Even though the relationship status for both Strike and Robin is less than ideal, they are surrounded by the recurring presence in their lives of a number of couples who seem, on the face of it, to have the sort of relationship success that they would aspire to…or do they?
Helly and DI Richard Anstis
Strike’s friend Richard Anstis is a detective with the Metropolitan Police. Strike’s actions during their time in Afghanistan saved Anstis from death. Strike remembers the night before their truck’s encounter with an IED, when Anstis had a lengthy video call with his wife and newborn son. Strike instinctively protected his friend, a husband and new father.
But now they meet as civilians, the trappings of family life hardly match that romantic ideal. Anstis’ wife, Helly, makes a fuss about Strike’s role as Anstis’ saviour. Strike is godfather to their eldest child, but when he visits the couple for dinner he finds himself wishing their growing brood of kids would just stay in bed.
Nick and Ilsa Herbert
Good friends of Strike who go back even further than Anstis, Nick and Ilsa paint a happier picture of mutual support in their marriage. Both with careers of their own, he can relate to them. They’re clearly in love and marriage doesn’t seemed to be a burden. But there’s a longing and absence, too – Strike is acutely aware of the stress their struggle to conceive has put on the relationship. Strike himself is too scarred by his own childhood to be interested in having kids of his own. Still, theirs is the kind of relationship Strike might enjoy if he had more space in his life for someone else.
April and Eric Wardle
Inspector Eric Wardle is another of Strike’s Met Police contacts. When Strike meets Wardle to share information on a case, they have their meeting at an indie band’s gig, in an East London pub, where Eric is meeting his wife. April is the antithesis of Helly Anstis, the only other policeman’s spouse Strike knows. Bright red lips, vintage clothes, dyed-blue hair and a singular hobby: burlesque dancing. She introduces Strike to a friend, Coco, at the pub gig, being sure to let him know that Coco – who is single – is a burlesque dancer, too.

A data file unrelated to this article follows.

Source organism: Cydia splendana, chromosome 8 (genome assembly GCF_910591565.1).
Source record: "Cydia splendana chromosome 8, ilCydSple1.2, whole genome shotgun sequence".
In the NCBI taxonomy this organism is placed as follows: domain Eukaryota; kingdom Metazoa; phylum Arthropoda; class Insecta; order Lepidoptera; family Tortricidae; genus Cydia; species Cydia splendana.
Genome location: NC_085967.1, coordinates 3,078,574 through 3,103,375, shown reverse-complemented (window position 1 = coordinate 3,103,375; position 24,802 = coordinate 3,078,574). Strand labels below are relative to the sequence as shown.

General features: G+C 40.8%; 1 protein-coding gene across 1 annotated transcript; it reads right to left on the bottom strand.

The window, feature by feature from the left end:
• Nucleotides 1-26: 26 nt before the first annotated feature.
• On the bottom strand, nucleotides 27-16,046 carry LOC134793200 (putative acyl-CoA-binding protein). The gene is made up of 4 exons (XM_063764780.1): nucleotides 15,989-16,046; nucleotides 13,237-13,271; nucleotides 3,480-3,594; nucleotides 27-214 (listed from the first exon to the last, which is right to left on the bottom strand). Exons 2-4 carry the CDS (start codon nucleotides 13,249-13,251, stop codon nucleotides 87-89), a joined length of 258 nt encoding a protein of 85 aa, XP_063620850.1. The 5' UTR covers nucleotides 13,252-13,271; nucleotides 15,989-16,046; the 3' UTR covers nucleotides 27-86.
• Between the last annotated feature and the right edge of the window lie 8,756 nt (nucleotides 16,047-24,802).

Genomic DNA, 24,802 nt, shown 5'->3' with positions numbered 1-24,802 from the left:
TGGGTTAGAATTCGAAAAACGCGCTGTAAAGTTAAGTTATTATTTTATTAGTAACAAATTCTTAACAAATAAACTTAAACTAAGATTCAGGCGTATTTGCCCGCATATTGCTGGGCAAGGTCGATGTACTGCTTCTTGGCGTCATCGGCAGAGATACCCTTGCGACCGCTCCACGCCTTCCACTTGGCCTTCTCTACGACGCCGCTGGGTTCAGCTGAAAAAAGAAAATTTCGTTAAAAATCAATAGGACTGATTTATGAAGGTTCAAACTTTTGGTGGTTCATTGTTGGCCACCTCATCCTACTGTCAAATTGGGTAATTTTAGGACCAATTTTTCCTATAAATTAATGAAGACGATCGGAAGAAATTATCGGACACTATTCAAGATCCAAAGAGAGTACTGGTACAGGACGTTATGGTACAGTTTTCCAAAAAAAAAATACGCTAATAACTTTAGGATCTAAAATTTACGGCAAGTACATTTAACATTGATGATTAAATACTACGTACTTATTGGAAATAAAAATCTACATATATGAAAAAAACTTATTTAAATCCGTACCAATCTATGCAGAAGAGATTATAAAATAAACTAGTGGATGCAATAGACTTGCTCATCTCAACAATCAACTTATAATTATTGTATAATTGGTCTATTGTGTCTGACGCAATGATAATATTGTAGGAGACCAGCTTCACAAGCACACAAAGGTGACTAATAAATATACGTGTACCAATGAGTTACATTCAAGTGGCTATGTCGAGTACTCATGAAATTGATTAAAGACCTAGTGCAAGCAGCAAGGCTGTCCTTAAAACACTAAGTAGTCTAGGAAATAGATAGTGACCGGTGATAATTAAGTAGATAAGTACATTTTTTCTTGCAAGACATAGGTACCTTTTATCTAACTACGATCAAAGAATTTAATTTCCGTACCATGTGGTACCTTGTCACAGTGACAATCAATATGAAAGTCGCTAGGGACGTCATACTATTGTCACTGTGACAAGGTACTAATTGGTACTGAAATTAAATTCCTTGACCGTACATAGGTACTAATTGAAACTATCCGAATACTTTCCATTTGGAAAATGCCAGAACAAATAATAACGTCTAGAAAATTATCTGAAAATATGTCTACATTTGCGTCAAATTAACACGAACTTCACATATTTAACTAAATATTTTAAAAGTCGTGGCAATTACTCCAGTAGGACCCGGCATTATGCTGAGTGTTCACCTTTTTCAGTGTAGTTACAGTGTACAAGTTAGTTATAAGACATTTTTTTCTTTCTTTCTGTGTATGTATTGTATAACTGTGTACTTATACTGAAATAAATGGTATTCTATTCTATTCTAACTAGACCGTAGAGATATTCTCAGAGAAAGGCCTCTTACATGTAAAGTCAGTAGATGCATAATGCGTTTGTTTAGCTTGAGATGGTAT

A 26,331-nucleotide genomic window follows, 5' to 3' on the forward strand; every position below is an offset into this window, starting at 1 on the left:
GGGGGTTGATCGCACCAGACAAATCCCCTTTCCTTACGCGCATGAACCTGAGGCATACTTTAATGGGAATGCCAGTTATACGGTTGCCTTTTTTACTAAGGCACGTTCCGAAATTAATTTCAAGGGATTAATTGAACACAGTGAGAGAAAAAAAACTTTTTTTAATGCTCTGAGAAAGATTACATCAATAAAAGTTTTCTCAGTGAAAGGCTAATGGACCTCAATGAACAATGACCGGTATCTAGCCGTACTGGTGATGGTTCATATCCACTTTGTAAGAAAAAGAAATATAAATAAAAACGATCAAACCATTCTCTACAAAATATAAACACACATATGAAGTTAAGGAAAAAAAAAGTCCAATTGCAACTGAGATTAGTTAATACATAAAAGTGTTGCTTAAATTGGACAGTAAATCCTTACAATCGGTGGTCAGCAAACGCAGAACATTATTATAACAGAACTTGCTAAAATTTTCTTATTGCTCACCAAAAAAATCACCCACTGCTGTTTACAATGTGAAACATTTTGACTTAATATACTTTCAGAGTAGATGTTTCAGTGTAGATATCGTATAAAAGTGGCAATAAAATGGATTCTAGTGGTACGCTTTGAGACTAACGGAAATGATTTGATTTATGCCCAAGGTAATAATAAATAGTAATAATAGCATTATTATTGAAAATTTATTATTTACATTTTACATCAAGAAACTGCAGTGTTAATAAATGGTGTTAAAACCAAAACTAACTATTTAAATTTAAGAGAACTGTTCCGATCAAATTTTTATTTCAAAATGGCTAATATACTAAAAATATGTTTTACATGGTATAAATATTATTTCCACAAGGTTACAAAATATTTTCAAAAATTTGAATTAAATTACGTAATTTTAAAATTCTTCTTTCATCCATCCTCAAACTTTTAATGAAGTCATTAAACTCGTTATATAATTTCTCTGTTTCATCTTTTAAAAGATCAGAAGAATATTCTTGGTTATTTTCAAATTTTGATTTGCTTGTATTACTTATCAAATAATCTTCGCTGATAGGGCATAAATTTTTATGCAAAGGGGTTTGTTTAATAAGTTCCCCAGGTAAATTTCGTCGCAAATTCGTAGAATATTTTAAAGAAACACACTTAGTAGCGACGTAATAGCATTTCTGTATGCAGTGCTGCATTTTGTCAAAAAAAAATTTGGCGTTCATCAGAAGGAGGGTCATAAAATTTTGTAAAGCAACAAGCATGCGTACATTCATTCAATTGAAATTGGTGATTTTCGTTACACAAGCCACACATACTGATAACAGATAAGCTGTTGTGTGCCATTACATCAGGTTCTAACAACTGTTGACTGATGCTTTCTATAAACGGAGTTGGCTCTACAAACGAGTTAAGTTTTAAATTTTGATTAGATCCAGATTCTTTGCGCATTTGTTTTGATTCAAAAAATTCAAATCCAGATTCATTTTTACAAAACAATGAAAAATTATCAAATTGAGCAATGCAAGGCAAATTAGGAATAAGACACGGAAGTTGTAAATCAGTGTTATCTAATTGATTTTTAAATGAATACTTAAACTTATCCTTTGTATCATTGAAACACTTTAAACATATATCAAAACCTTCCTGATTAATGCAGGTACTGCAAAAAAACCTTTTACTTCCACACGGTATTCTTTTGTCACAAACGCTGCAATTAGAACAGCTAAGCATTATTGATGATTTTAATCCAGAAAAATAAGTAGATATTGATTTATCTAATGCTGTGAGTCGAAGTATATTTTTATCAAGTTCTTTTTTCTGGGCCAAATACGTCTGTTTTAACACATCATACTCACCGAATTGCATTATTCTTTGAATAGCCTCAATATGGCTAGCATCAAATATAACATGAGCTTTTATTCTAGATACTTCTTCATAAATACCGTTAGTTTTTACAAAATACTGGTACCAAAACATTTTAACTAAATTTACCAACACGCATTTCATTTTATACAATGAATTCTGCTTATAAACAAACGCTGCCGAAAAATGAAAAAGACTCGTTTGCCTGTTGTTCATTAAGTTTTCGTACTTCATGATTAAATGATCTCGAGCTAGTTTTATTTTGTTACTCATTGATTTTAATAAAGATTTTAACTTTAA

Jenny and Stephen Ellacott
Robin’s older brother Stephen is married to Jenny, though in Troubled Blood he doesn’t sell his only sister the life of a settled-down couple. Robin is thrilled to become an aunt for the first time, though she feels she’s drifting further from motherhood as she enters her thirties. But when she spends Christmas with her family, Stephen and Jenny’s world – babies, parenthood, worrying about sprouts causing colic via breastmilk – exhausts her. It feels alien. Robin can’t be sure she wants that for herself.
Dave and Penny Polworth
As Dave tells it to Strike, he didn’t consider himself the marrying kind. Indeed he’d split for a second time from his then girlfriend, Penny. But while mouthing off in the pub about Penny’s demands for commitment, a stranger, eavesdropping, began to quote from a Russian classic:
Marry, and you get the use of your hands back. Don’t marry, and you’ll never have your hands free for anything else.
Unwittingly the stranger hit on Dave’s precise concerns, forcing him to ask the important questions:
Am I enjoying talking shit to women in bars? …Do I want to be watching porn alone at forty?
And with that, Dave left the pub and immediately proposed to Penny, with whom he now has several children.
All in all, it’s not hard to see why Strike and Robin sometimes let the obsessive, round-the-clock nature of their work for the agency get in the way of having ordinary, functioning relationships.
Then again, the thing about working a case is they to spend plenty of time with at least one person they like, respect and can (usually) rely on…
* Think you know the ins and outs of the couples in the Cormoran Strike novels? Try this month’s Relationships Quiz.